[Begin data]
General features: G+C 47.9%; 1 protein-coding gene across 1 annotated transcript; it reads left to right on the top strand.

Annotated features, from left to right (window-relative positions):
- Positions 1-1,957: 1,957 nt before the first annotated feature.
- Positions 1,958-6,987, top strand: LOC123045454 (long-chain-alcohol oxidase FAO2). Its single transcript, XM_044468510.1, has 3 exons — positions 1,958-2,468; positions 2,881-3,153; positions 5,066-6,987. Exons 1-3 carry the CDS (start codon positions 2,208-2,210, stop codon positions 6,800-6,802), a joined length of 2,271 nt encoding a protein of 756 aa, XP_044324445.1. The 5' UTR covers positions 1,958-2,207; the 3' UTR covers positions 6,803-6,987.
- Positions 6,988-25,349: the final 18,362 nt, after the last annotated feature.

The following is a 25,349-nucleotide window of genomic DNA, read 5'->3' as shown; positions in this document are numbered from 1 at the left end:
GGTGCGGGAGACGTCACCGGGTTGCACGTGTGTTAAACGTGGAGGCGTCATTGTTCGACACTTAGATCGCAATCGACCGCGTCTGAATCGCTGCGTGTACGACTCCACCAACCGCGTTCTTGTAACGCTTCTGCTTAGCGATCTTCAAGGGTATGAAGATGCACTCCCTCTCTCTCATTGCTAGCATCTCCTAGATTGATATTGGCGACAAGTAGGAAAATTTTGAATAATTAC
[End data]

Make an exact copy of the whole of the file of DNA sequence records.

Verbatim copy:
General features: G+C 47.9%; 1 protein-coding gene across 1 annotated transcript; it reads left to right on the top strand.

Annotated features, from left to right (window-relative positions):
- Positions 1-1,957: 1,957 nt before the first annotated feature.
- Positions 1,958-6,987, top strand: LOC123045454 (long-chain-alcohol oxidase FAO2). Its single transcript, XM_044468510.1, has 3 exons — positions 1,958-2,468; positions 2,881-3,153; positions 5,066-6,987. Exons 1-3 carry the CDS (start codon positions 2,208-2,210, stop codon positions 6,800-6,802), a joined length of 2,271 nt encoding a protein of 756 aa, XP_044324445.1. The 5' UTR covers positions 1,958-2,207; the 3' UTR covers positions 6,803-6,987.
- Positions 6,988-25,349: the final 18,362 nt, after the last annotated feature.

The following is a 25,349-nucleotide window of genomic DNA, read 5'->3' as shown; positions in this document are numbered from 1 at the left end:
GGTGCGGGAGACGTCACCGGGTTGCACGTGTGTTAAACGTGGAGGCGTCATTGTTCGACACTTAGATCGCAATCGACCGCGTCTGAATCGCTGCGTGTACGACTCCACCAACCGCGTTCTTGTAACGCTTCTGCTTAGCGATCTTCAAGGGTATGAAGATGCACTCCCTCTCTCTCATTGCTAGCATCTCCTAGATTGATATTGGCGACAAGTAGGAAAATTTTGAATAATTAC